Pubdate: Thu, 08 Nov 2007
Source: Times Argus (Barre, VT)
Copyright: 2007 Times Argus
Bookmark: (Marijuana)
Bookmark: (Decrim/Legalization)


Windsor County State's Attorney Robert Sand may catch some heat for
sending a Windsor lawyer and part-time judge to court diversion rather
than facing a felony marijuana charge. But the case is a good example
of the useful and constructive purposes that diversion programs serve.

Martha Davis is a 61-year-old lawyer who sometimes serves as an acting
judge in Windsor County Family Court. Her entanglement with the law
began when she notified the Fish and Wildlife office that there was a
dead deer on her property. Fish and Wildlife personnel found deer
guts, but not the deer, and they found something else - marijuana
growing on Davis's property. Subsequently, authorities found 32
marijuana plants inside her house.

Diversion is a program that allows offenders in some cases to avoid
the legal process and the corrections system and to keep their records
free of a criminal conviction. Offenders are not allowed off the hook.
They must sit down with a board of community members, and they must
own up to their offenses. They must pay restitution for damages, and
they must perform community service.

Most first-time drug offenders end up in a diversion program. Parents
of teenagers who have been caught with beer may be familiar with
diversion. The crimes are not always victimless, which is why
restitution is sometimes required. But often they involve alcohol or
marijuana, and sometimes offenders must complete alcohol or drug
counseling to fulfill their diversion obligations. If offenders fail
to live up to their side of the bargain, they are still subject to
criminal prosecution.

Successful completion of a diversion program makes winners of
everyone. Court calendars are relieved of numerous cases, and jails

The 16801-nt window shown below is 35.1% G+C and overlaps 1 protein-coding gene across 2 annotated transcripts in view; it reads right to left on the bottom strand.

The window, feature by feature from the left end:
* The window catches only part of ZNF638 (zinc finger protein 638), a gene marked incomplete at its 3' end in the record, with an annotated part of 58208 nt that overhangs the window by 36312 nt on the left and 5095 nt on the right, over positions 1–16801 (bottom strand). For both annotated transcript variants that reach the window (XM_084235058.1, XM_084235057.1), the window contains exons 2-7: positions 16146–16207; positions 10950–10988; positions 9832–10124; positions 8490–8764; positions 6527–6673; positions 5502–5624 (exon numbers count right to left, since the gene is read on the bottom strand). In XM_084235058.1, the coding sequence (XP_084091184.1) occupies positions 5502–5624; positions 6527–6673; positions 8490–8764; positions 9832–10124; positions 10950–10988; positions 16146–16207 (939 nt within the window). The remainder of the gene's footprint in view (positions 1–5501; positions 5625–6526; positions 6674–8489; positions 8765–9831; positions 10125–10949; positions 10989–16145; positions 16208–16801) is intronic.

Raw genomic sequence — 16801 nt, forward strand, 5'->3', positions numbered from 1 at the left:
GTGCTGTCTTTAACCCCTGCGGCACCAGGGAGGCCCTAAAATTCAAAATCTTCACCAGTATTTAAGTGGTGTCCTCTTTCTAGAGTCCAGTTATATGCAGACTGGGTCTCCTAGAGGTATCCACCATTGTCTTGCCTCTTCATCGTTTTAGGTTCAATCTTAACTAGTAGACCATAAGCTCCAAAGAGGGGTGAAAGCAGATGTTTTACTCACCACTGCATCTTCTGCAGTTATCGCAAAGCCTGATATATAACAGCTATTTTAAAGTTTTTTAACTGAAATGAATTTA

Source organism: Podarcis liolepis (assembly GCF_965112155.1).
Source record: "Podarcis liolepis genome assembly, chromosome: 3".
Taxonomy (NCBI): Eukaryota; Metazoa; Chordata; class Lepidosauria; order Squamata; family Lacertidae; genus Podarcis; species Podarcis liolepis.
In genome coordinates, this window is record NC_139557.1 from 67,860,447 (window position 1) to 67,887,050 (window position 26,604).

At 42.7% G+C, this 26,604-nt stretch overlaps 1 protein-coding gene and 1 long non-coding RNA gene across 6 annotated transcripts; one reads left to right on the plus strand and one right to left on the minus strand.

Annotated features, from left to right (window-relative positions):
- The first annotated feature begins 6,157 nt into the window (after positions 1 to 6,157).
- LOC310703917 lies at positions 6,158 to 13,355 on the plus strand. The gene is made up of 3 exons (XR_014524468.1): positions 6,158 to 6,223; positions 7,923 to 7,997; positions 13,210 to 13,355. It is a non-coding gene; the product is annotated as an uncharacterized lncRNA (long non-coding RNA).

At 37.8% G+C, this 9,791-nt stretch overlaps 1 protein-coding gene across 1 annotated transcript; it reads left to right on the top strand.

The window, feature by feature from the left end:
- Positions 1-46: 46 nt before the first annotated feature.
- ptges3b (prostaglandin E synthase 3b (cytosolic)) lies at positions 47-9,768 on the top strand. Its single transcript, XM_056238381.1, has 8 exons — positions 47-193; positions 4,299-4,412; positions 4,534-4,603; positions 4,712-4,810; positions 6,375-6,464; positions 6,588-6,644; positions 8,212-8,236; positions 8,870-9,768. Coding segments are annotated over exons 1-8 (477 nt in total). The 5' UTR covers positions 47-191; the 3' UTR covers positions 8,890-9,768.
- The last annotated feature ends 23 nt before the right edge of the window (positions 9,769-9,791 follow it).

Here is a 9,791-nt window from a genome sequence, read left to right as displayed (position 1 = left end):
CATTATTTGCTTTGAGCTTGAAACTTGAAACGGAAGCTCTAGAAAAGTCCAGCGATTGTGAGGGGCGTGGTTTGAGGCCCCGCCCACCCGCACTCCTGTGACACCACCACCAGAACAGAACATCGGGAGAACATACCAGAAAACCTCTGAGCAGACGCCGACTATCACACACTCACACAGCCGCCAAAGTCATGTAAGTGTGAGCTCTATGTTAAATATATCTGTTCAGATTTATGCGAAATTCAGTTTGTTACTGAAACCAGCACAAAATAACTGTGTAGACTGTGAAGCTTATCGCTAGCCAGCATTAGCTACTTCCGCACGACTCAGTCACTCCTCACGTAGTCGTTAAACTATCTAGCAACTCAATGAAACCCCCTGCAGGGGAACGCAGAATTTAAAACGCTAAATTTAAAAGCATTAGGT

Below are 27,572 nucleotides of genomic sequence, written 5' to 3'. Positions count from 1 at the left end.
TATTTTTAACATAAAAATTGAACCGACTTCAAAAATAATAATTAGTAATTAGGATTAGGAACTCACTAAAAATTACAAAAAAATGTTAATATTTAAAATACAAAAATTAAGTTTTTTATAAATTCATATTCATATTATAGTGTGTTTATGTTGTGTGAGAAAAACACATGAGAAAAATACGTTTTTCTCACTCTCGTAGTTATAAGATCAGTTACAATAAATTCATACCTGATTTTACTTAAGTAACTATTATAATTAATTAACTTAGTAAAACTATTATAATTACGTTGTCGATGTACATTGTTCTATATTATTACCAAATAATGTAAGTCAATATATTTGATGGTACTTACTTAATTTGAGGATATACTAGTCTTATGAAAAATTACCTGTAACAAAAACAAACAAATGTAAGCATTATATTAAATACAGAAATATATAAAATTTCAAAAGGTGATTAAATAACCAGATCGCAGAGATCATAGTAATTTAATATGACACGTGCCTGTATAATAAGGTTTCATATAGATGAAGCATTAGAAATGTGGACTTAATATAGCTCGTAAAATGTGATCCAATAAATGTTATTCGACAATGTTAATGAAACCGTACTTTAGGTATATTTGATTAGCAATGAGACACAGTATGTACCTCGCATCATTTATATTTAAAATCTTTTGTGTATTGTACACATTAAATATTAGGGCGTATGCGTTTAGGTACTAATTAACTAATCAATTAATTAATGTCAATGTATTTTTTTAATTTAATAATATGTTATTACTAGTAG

are not crowded with nonviolent offenders. That's one way the state
wins. Offenders win because they avoid legal proceedings and a
conviction. Both state and offender win because offenders must take
responsibility for their actions and must pay by means of community

Sand is well-known as an advocate for decriminalization of drug
offenses. Here is a case that shows the logic of his position. No one
would be served by throwing Martha Davis into jail, should she be
convicted. There was no evidence that she was selling marijuana. Sand
acknowledged that she had a significant amount in her possession. If
that was a sign of abuse, then the diversion program is meant to
provide the assistance she would need to address her problem.

Throughout the nation jails are bursting with people who have done
little more than what Davis is alleged to have done, and it doesn't
make sense. Those who demand a tough punitive approach to any and
every drug offense have created a system where penalties are out of
proportion to offenses. And then they toast their success by putting
on a buzz from a celebratory glass of wine.

No one wants to see the state's drug problem get worse, but addressing
the drug problem sensibly requires a focus on actual dangers. A
61-year-old with marijuana at her house may be endangering her own
clear-headedness, just as a 31-year-old who downs too many brews. Law
enforcement needs to devote its anti-drug efforts at real threats and
let diversion teach the likes of Martha Davis her lesson.
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